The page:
AA affluence and the Meaning of Luxury
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AA affluence and the Meaning of Luxury

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A socio-cultural exploration by Footsteps about affluent African Americans and their perspectives of luxury

A socio-cultural exploration by Footsteps about affluent African Americans and their perspectives of luxury

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  • 1. AA Affluence and the Meaning of Luxury
  • 2. Yesterday’s Perspective • There has historically been a symbiotic relationship between consumer affluence and the consumption of luxury goods
  • 3. Far-out Historical Perspective • “The concept of luxury has been present in various forms since the beginning of civilization. Its role was just as important in ancient western and eastern empires as it is in modern societies… • “With the clear differences between social classes in earlier civilizations, the consumption of luxury was limited to the elite classes. It also meant the definition of luxury was fairly clear. Whatever the poor cannot have and the elite can was identified as luxury…” • Wikipedia definition of “Luxury Goods”
  • 4. Close-end Historical Perspective • ”In his 1958 classic, The Affluent Society, Harvard Economist John Kenneth Galbraith made the argument that society as a whole had become affluent – after all most all families had tremendous modern conveniences previously known to be luxuries such as plumbing and heating, washing machines, electric stoves and refrigerators and two cars…. • “He argued that as society becomes relatively more affluent, private business must "create" consumer wants through advertising to create an artificial demand for products beyond the individual's basic needs. Given today’s economic crisis, it is hard to argue with this principle which he wrote about 50 years ago. This is a particularly relevant concept for luxury goods…” • “Back to the Future of Luxury,” Presentation by Dale N. Dewey, CEO - Luxury Solutions to The Luxury Marketing Council & The French-American Chamber of Commerce January 22nd, 2009 - Houston, Texas
  • 5. And today, there is a lot more luxury to go around
  • 6. The massification-of-luxury brands Super Luxury Luxury Near LuxuryUltra Premium Affordable LuxurySuper Premium Premium Upmarket •IdrisMootee, CEO Idea Couture, Inc., Luxury Brand Marketing, Presentation to Global Senior Executives Forum
  • 7. So, what is “luxury” today?
  • 8. Luxury Mindset • The 2007 Conference Report entitled, The Global Luxury Market: Exploring the Mindset of Luxury Consumers in Seven Countries,” says that the most valued luxuries are: – Time (35%) – Life experiences (26%) – Products and services providing comfort, beauty, and quality (18%)
  • 9. Regarding products and services, let’s define the 3+3 of “luxury”*… 3 factors and 3 levels *This and following four pages are excerpts from “The Eternal Principles for Creating Luxury Brands” by Dr. Dan Herman @ TheManager.org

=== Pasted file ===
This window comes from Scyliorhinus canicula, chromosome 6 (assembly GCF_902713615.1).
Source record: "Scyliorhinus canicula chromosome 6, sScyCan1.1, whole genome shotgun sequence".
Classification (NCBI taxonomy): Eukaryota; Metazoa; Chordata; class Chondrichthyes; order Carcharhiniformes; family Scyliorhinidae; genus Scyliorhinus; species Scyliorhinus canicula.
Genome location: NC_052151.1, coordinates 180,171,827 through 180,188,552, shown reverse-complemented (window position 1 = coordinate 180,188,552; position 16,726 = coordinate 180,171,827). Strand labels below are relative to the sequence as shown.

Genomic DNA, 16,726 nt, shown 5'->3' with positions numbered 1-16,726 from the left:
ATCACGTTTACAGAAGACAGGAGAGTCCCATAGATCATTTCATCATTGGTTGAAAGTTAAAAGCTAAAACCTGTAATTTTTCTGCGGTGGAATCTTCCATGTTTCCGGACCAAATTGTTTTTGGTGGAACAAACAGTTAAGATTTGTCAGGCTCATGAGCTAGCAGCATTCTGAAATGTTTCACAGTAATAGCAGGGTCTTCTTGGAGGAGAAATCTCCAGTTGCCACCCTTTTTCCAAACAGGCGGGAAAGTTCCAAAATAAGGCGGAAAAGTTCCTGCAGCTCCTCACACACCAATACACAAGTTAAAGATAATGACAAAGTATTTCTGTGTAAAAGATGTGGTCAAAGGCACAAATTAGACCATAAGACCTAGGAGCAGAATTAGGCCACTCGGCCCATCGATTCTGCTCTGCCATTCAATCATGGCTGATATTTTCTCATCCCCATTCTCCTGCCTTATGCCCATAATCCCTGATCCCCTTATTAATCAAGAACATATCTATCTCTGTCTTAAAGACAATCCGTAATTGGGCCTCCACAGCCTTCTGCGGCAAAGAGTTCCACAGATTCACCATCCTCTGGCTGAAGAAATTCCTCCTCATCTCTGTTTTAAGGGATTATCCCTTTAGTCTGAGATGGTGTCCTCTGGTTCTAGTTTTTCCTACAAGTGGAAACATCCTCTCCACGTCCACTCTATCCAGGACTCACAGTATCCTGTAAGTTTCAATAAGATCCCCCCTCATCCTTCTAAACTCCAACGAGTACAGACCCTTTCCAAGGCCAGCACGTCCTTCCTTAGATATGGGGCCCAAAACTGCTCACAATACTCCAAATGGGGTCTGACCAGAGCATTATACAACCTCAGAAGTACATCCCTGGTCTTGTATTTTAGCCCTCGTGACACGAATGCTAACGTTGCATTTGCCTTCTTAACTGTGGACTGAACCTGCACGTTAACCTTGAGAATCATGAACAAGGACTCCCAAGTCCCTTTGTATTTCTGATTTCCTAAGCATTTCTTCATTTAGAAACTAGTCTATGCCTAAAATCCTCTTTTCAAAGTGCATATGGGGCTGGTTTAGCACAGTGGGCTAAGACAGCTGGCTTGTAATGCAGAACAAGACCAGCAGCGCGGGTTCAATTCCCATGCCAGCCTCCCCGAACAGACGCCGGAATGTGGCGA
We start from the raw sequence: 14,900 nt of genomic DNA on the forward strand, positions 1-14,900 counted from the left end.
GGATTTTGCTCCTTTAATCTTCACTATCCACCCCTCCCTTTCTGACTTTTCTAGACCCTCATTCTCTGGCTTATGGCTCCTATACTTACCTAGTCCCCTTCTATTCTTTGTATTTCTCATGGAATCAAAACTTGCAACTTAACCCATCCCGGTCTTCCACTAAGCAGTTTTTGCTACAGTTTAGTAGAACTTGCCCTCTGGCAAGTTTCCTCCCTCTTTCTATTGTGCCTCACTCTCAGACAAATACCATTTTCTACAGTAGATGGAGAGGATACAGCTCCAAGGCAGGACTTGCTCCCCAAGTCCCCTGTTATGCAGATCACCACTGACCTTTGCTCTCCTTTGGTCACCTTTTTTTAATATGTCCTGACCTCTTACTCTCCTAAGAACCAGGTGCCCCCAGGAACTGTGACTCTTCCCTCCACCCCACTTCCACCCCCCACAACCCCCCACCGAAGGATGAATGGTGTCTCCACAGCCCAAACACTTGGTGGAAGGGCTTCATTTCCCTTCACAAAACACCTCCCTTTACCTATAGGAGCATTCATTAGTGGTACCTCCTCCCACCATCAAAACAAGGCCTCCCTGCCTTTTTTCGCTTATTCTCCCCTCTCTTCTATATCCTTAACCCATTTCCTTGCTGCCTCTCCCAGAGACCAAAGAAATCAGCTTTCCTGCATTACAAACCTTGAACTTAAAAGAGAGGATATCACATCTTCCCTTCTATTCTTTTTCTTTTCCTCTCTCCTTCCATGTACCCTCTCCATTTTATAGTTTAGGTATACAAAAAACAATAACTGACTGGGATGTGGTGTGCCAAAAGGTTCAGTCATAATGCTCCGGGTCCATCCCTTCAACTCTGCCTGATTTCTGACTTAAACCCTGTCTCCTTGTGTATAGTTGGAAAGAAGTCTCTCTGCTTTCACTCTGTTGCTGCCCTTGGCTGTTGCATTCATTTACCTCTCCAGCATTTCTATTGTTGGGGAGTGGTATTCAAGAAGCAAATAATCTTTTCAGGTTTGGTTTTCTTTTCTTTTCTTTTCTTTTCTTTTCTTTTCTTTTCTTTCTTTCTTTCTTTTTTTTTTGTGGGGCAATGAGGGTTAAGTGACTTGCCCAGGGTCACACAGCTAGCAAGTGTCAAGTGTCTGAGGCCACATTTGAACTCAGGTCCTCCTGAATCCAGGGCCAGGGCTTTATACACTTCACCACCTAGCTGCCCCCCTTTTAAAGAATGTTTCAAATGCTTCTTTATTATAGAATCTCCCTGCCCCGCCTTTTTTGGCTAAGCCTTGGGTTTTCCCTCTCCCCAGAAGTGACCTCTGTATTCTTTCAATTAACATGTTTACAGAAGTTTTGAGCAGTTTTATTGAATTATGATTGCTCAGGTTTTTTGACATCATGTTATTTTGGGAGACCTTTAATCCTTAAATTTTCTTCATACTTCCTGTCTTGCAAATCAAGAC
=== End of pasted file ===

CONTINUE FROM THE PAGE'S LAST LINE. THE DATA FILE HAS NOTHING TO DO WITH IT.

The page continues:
• 10. 3 factors 1. Luxury is nonessential, desired but not needed 2. Luxury is “hard to get” restricted by high price, small series, exclusiveness 3. Luxury is superb, inspiring feelings of wonder and excitement
  • 11. 3 levels 1. Signature brands: most expensive, personal, singular creations – one of a kind 2. Supreme brands: Limited series products 3. High end brands: High quality mass production
  • 12. Five Categories of Luxury Sumptuous Products Cars, jewelry & watches, fashion, cosmetics, fragran ces, food & beverages, cigars, furniture, homew ares, electronics… Exclusive Products Banking, financial services, insurance, cellular, airlines, clinics, consulting… Luscious Retail Spaces Stores, chains, shoppi ng centers, malls… Illustrious Places Restaurants, bars, clubs, h otels, resorts, housing projects, offices, commer cial complexes… Prestigious Organizations Brotherhoods, selective memberships…
  • 13. 16 Usages for Luxury Products 1. Feel special and apart from the crowd 2. Feel superior and privileged 3. Full of value and importance 4. Exercise ability and freedom (“I can afford it”) 5. Reward themselves for efforts and achievements 6. Console one and recuperate from setback or misfortune 7. Signal status and command acknowledgement and respect 8. Demonstrate refinement, connoisseurship and/or perfectionism 9. Delight the senses and create an infrastructure for favorable experience 10. Participate in a certain group and lifestyle 11. Signal affiliation and belonging 12. Remind oneself of one’s real/aspired identity 13. Enflame hope and mobilize motivation and energy 14. Indulge and pamper oneself, take care of oneself 15. Feel loved, taken care of and even spoiled 16. Show feelings of gratitude, admiration or great affection
  • 14. With all that as backdrop, we will focus our comments on the luxury of high-end brands of sumptuous products
  • 15. So, let’s talk about black folks…
  • 16. 2010 Census… Reports that the current US black population is at… 42 Million From 12.3 % of U.S. in 2000 To 13.6% of U.S. in 2010
  • 17. Top 10 AA Cities: Size and Growth Top 10 AA Metropolitan Areas AA Population 2004 (000) AA Population 2010 (000) Percentage +/- New York 3,808 3,574 -6.1% Atlanta 1,399 1,785 +27.6% Chicago 1,738 1,755 + 0.9% Wash DC 1,376 1,491 +8.4% Los Angeles 1,497 1,356 -9.4% Philadelphia 1,372 1,286 -6.3% Miami 853 1,175 +37.7% Detroit 1,128 1,037 -8.1% Houston 966 1,015 +5.1% Dallas 843 955 +13.3% 2010 Census American Community Survey Atlanta replaces Chicago as the #2 AA market in size and leads all metropolitan areas in growth
  • 18. The “Reverse” Migration • Per the 2010 Census, the black population in the South is close to 60%,which is the highest its been since 1960 • Black population grew by 11 % in large southern metropolitans but by 15 % in adjacent smaller counties, suggesting a strong movement of blacks to the suburbs Source: Many U.S. Blacks Moving to South, Reversing Trend Published: NY Times March 24, 2011
  • 19. Who They Are • Blacks that are relocating to the South are typically – Twenty one - forty (21- 40) years old – College Educated – Singles / young families – Professionals & Entrepreneurs • Primary reasons for relocating – First time home buyers – Employment opportunities – Better quality of life / Cost of living – Better education for children – Cultural (getting back to their roots) Source: Many U.S. Blacks Moving to South, Reversing Trend Published: NY Times March 24, 2011